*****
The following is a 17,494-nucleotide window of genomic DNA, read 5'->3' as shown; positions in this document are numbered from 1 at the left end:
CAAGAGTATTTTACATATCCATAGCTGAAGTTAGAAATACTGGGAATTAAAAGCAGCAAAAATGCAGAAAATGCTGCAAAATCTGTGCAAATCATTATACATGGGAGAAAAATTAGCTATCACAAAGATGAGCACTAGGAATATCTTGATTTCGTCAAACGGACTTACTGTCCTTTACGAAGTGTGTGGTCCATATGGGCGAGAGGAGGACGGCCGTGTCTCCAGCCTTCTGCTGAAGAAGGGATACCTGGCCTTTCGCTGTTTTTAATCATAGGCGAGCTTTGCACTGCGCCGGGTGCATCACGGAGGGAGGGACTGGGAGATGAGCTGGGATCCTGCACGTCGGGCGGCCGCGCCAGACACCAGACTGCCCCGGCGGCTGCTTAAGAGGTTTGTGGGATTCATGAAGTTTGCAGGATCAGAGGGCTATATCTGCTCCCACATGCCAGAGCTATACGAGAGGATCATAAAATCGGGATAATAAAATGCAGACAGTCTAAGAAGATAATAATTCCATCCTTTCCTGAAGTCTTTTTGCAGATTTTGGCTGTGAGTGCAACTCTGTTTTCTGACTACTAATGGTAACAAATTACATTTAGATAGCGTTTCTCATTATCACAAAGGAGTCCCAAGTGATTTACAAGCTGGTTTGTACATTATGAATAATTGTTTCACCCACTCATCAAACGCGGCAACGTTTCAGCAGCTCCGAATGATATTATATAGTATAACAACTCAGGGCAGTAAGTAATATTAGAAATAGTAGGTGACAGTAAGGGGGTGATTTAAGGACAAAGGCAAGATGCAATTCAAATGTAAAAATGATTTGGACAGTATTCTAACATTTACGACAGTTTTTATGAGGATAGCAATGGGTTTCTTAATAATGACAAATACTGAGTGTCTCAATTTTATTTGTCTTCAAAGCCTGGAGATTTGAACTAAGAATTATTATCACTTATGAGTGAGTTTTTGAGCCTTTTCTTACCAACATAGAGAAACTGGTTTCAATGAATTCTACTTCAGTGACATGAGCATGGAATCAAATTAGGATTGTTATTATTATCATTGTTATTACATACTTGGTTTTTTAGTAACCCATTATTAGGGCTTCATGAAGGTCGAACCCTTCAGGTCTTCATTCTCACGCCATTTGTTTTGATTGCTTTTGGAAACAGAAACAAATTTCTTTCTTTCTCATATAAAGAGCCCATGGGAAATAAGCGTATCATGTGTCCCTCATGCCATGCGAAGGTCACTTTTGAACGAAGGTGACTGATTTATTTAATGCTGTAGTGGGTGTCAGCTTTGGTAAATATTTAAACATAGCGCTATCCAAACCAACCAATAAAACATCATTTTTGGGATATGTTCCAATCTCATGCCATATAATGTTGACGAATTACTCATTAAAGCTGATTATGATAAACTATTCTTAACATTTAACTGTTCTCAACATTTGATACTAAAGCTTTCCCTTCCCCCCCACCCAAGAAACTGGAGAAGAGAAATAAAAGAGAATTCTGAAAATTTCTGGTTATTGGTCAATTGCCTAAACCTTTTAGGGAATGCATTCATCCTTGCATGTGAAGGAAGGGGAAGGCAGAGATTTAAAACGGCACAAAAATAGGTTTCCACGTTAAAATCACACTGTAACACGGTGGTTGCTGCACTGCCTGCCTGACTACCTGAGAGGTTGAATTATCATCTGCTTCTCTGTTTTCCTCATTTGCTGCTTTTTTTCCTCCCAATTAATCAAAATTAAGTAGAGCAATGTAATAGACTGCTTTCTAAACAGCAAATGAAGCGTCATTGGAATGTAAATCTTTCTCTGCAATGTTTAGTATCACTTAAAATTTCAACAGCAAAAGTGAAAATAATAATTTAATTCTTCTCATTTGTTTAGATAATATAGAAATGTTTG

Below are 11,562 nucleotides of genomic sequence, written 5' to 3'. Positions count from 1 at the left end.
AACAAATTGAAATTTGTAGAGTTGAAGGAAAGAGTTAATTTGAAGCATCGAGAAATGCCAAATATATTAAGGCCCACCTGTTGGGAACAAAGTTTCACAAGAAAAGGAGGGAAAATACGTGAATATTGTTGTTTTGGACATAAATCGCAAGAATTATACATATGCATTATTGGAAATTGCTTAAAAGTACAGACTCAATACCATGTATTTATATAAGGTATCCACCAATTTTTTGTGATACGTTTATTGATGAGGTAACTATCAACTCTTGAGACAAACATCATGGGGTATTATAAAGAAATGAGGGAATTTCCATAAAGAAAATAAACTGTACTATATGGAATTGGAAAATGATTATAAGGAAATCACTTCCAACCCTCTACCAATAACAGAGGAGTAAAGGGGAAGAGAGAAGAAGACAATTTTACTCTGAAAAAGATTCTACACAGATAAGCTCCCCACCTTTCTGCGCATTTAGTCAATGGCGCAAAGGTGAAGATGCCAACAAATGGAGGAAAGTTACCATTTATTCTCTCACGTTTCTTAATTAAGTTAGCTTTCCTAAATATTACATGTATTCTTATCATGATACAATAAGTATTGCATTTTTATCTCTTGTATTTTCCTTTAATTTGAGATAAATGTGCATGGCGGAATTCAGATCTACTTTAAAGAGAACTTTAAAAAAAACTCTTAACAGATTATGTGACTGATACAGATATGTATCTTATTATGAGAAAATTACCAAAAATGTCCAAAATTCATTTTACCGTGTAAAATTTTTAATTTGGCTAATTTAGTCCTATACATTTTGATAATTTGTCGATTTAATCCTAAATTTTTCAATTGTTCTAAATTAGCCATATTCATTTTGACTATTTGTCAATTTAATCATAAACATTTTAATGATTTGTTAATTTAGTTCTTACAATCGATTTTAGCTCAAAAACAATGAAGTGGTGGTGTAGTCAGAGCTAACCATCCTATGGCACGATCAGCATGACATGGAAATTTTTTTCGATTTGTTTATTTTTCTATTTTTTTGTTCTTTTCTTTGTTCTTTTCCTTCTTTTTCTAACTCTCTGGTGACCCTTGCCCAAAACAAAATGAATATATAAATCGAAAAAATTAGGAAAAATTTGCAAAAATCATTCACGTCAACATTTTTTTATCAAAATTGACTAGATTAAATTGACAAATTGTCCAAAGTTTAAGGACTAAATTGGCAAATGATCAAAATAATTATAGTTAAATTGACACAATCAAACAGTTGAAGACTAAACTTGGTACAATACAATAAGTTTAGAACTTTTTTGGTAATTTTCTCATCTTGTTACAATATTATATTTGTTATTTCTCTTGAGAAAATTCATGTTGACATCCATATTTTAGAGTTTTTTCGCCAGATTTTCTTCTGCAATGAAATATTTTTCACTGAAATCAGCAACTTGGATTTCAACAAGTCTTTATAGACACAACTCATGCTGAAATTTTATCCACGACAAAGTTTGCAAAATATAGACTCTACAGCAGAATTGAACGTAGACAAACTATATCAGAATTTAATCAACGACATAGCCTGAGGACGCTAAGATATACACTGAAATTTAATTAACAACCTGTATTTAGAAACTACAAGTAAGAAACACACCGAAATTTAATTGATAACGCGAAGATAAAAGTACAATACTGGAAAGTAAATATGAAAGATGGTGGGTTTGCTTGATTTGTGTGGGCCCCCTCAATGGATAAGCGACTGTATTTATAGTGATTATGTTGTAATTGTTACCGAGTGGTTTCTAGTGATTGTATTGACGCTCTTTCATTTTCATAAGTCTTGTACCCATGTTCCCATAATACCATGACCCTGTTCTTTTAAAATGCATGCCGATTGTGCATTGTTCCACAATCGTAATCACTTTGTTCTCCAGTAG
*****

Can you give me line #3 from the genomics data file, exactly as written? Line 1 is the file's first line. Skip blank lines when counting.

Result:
Below are 11,562 nucleotides of genomic sequence, written 5' to 3'. Positions count from 1 at the left end.